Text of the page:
Danny Lilya is a lifelong Minnesota Vikings fan, so he’s used to dealing with disappointment. But unlike a typical fan, Danny knows what it takes to rise above challenging circumstances—in Danny’s case, paralysis from the waist down—and achieve his goals.
“My first memory of the Vikings is from third grade, in 2009,” Danny recounts. “They made it to the NFC Championship game. At school we all wore Vikings jerseys and put Vikings pictures on our lockers.”
As any Vikings fan remembers, the outcome of that game was rough.
Needless to say, Danny awaited last Sunday’s game against the Eagles with hope and trepidation. And, like all Minnesotans, the team’s loss left him with obvious disappointment.
But on February 4, Super Bowl Sunday, Danny will make sure a piece of Minnesota—and the Vikings—are represented at U.S. Bank Stadium when he attends big the game with his brother, dad and high school football coach.
An All-Sport Athlete
Danny lives in Moose Lake, Minnesota, a tight-knit community south of Duluth. He’s always been an athlete—hockey, baseball and football, to name just a few. Playing the sports he loves requires some adaptation.
“I want people to know that my wheelchair doesn’t define who I am,” Danny says. “I can still do everything that a normal teenager would do.”
Danny’s spent his whole life using a wheelchair. He can’t move his legs, the result of a congenital spine defect. He underwent spinal reconstructive surgery at 6 months old and again at 1 ½, and spent most of his first two years of life in a body cast. Danny also underwent orthopedic surgeries to correct his clubfeet and straighten his tibias.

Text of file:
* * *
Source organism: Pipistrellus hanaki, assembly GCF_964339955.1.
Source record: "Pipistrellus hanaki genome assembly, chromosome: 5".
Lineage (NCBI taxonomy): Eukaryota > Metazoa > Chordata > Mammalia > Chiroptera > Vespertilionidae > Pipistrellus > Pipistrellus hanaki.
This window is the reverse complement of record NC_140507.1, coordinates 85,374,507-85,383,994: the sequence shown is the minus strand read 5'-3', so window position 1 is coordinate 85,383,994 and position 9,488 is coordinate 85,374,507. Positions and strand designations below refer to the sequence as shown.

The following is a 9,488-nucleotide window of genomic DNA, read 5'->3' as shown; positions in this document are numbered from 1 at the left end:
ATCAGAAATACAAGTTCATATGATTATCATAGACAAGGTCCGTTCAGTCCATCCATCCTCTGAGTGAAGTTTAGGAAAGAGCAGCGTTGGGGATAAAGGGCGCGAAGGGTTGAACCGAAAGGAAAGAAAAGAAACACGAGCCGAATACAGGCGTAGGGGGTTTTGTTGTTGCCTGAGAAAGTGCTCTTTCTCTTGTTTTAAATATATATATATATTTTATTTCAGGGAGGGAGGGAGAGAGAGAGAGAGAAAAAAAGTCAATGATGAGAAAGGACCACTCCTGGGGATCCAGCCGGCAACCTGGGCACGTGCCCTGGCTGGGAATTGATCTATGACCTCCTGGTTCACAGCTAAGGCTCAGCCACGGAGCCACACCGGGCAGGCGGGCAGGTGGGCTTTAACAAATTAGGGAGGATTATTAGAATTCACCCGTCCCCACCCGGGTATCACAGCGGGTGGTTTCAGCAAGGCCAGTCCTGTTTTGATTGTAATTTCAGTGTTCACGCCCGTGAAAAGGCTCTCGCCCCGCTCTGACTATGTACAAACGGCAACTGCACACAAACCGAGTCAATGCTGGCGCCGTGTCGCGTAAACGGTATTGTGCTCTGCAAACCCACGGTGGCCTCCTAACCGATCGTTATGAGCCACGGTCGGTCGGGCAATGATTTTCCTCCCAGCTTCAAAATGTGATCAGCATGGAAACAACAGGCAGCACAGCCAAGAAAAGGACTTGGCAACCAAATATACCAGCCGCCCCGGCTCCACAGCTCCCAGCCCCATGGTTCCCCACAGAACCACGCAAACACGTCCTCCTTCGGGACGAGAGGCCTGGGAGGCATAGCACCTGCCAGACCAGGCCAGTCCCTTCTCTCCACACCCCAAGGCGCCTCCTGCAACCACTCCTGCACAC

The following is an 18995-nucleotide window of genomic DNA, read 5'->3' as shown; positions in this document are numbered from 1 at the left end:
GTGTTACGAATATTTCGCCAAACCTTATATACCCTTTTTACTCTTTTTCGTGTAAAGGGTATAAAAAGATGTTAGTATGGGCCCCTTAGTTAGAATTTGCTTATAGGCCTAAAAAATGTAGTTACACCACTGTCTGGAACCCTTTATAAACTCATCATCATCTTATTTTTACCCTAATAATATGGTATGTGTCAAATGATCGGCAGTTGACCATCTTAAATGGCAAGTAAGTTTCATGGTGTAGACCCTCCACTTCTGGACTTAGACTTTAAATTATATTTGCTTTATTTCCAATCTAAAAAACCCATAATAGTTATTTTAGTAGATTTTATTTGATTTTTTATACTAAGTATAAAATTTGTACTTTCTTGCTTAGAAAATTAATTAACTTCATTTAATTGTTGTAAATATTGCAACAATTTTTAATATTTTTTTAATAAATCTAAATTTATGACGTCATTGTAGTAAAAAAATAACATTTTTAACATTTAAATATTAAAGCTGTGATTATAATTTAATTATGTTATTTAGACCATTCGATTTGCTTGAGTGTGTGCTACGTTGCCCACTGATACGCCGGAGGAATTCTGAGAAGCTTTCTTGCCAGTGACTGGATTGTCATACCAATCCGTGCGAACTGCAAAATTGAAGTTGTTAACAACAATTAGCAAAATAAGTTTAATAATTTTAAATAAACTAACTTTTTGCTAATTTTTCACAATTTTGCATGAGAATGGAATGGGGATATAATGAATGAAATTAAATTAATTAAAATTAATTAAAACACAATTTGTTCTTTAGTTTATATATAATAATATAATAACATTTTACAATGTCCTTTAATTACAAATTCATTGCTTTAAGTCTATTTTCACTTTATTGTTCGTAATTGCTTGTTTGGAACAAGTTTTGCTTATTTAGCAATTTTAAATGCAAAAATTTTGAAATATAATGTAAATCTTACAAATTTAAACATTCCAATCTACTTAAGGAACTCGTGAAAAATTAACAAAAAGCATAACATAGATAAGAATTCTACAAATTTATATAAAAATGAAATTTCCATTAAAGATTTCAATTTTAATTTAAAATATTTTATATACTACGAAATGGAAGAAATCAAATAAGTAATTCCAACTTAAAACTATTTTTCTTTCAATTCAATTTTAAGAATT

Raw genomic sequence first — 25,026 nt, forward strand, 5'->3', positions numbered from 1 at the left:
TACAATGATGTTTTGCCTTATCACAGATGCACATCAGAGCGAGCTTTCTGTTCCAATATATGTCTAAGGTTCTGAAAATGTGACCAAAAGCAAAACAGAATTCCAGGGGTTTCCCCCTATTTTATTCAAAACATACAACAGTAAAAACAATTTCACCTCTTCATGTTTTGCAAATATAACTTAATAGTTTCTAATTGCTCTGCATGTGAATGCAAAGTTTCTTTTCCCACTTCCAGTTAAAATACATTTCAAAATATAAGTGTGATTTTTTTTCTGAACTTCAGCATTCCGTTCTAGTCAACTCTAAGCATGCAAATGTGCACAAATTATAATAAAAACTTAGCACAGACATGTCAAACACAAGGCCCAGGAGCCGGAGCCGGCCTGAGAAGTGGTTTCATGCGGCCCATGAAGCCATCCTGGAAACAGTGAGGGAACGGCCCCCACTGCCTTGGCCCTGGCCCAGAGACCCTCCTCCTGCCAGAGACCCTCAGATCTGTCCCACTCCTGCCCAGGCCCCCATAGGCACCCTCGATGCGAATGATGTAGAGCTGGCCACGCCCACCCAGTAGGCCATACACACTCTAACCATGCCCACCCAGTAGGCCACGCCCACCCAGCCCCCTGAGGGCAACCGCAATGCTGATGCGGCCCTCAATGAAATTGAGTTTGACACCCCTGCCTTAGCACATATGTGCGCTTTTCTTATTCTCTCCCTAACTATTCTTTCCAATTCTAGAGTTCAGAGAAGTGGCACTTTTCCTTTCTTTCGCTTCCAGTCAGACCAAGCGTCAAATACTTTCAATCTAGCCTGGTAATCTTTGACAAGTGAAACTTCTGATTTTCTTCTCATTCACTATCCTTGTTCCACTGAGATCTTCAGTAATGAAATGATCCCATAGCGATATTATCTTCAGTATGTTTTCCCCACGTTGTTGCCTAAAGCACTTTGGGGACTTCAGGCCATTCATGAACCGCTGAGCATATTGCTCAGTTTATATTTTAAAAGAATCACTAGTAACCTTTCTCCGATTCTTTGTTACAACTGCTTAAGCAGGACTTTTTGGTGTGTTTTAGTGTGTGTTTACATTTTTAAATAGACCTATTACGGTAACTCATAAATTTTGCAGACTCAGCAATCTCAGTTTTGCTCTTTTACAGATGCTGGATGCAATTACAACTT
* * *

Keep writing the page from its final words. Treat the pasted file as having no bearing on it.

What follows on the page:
A Worthwhile Drive
Then Danny’s parents, Dan and Sheryl Lilya, discovered Gillette Children’s. They decided to permanently move Danny’s care from nearby Duluth to St. Paul, Minnesota. Danny sees Stephen Sundberg, MD and Marcie Ward, MD.
“Just the change from going from a regular clinic to a specialty clinic was huge, because he could see other kids, like him, who had different disabilities,” Sheryl says. “It was a much better fit even though it’s a farther drive for us.”
By this time Danny was 5. He looked up to his older brother Michael—the two are just 18 months apart. Michael had just started hockey and Danny wanted to play, too.
“My parents got a sled from the Duluth Courage Center so I could play Mini Mites with my brother. Everyone skated; I was the only one in a sled. In fourth grade, I found a sled hockey program in the Twin Cities,” Danny says.
In middle school, Danny became the offensive coordinator for the fifth and sixth grade football team. He joined the team in seventh grade and in ninth grade was invited to advance to the varsity team. However, much of his time was spent on the sidelines.
“Then, during the off season, we were trying to think of more ways I could get involved with the game and one of my teammates came up with the idea of me being the holder for extra points and field goals. So I talked to my coach and he loved the idea; he was totally on board with it,” says Danny. “From day one of practice of my sophomore season, I was on the field goal unit.”
Danny describes football as a brotherhood. “They see me as one of their brothers; I think the community sees me like that too. Like just another player for the Moose Lake Rebels.”
From Super Fan to the Super Bowl
In March 2017, the National Association of State High School Associations named Danny the recipient of its Spirit of Sport Award—he beat out more than 8 million high school athletes in the U.S. for the title. That fall, the Vikings also took notice of Danny, naming him a “Hometown Hero” during their Sept. 24 game against Tampa Bay.
“In December my parents were contacted by the Vikings again, saying that they wanted me to hold some field goals for the Vikings kicker, Kai Forbath,” Danny says. “And after the field goals they surprised me with two Super Bowl tickets. I was really shocked but really excited.”
Danny says he can’t wait to experience the Super Bowl, even though the Vikings won’t be playing in the big game. He planned to bring just his brother Michael until the NFL offered up two additional tickets, allowing Danny’s dad, Dan, and coach, Dave Louzek, to attend.
“I want other kids who have disabilities to feel inspired when they hear my story,” Danny says. “To figure out what they want to do, then to go out there and achieve it.”